Once again, a job to do: lighting the house. Once again, a Boy to help.
“Daddy, I need to be up there with you. I need to work on the roof.” How can I possibly resist? It makes the job more difficult, but it also makes it more enjoyable.
And occasionally, his help is actually help. “Bring me more lights,” I ask, and he chirps “Okay” and almost runs over to where the bag of lights lie on the ground.
This lasts for a few minutes — twenty at most — before he sees the neighborhood boys out and decides he has done enough to help. Without a word, without explanation, he runs off, and I am left both in peace (how fast can I get the rest of this done now? careful not to fall!) and a little lonely, sad even.
It’s a foreshadowing of things to come, I know. It’s already starting with the Girl — notice she’s not even in this post because she was doing her own thing. She did her cleaning chores and was left with an afteroon that she filled with chatting with her cousin in Poland on Skype, pestering E, and whatever else she might have been doing. She spent the night at a friend’s house, too.
It’s still so far away and yet so very close.
It’s now Advent, a time of waiting. In many ways, I guess we’re waiting all our lives. There’s always something in the near future that we’ve trained our attention on, even if we’re the type to live in the present. E, for example, is waiting to be able to cook, really cook.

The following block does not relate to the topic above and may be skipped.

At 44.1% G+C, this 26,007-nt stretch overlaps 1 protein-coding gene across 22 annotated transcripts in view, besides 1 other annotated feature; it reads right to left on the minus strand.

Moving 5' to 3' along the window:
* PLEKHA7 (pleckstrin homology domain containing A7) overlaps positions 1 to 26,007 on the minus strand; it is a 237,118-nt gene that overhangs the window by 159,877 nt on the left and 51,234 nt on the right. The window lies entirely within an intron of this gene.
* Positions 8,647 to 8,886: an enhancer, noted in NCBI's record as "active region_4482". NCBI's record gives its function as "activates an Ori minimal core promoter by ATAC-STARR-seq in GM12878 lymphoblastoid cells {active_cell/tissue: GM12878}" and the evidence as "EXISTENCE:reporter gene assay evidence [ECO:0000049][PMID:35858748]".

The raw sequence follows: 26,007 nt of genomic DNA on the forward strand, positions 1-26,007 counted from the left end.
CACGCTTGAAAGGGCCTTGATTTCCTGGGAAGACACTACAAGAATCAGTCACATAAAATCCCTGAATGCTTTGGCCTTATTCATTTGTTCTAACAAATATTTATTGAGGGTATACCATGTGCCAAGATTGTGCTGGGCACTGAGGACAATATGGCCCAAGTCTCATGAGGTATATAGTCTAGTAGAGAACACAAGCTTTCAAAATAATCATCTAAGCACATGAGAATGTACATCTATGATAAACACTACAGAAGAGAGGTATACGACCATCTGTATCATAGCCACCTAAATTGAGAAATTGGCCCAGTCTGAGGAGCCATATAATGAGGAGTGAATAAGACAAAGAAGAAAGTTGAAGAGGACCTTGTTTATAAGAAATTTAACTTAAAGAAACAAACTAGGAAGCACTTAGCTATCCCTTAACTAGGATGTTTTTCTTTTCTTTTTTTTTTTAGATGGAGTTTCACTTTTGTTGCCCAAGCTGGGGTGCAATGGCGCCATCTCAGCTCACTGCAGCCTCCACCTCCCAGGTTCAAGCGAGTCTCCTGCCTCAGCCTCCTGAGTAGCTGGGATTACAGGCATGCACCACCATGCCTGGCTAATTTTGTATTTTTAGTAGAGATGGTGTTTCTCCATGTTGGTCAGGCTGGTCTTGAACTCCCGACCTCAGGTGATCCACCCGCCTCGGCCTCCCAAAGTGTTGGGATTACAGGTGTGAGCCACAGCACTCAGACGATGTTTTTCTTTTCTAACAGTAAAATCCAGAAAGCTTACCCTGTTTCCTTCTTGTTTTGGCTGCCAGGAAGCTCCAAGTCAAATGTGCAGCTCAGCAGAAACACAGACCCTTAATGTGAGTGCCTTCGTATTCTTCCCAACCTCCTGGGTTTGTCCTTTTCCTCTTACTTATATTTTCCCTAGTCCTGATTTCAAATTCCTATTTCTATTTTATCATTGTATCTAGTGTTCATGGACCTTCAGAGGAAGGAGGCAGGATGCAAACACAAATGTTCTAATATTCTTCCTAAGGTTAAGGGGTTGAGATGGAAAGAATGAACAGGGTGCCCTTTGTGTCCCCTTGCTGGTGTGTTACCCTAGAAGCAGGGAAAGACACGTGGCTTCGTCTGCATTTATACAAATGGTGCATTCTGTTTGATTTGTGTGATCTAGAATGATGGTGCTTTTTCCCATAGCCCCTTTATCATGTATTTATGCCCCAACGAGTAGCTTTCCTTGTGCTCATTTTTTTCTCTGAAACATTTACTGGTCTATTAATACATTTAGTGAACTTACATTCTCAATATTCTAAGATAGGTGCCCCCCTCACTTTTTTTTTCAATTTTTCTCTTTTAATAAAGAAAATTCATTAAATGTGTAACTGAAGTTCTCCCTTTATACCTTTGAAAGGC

He plays at it a lot, but that’s often just messy play, he thinks. “I’ll never learn to cook,” he lamented tonight, but explaining to him that playing as he does — and indeed, helping as he often does, with stirring and such — really is learning to cook. “And you’ll be learning your whole life,” K explained. Still, it didn’t do much to help him. He’s waiting to cook for real.
The Girl has been waiting for the Advent calendar to make its appearance. This year, E and L both have their own, but E had completely forgotten about it. Truth be told, L probably had too until K mentioned it today.
We got the calendars out, but E had to wait a while: he still hadn’t finished his dinner, so we walked around with a chipmunk-cheek of pierogi as L opened her calendar and jotted her name on it. When he was done eating, he got to do what he’s always waiting to do during dinner: crawl into K’s lap.
After dinner, it’s my long-anticipated event: chess with my son. L started learning chess, but she never really grew to love it. Too much to think about, and sitting still and concentrating — not something she’s fond of doing after a long day at school. The Boy enjoys the game, though, and he’s patient. He can wait. For a little bit. So we work on pawns only.
“When can we play with the other pieces?” he asked tonight.
“As soon as you can play well with the pawns,” I explained. By that, I meant simply that he could make legal moves and could see opportunities to capture an opponent’s pieces consistently.
“You have to wait for a little while,” I said.
“Okay,” he said, and captured a piece incorrectly.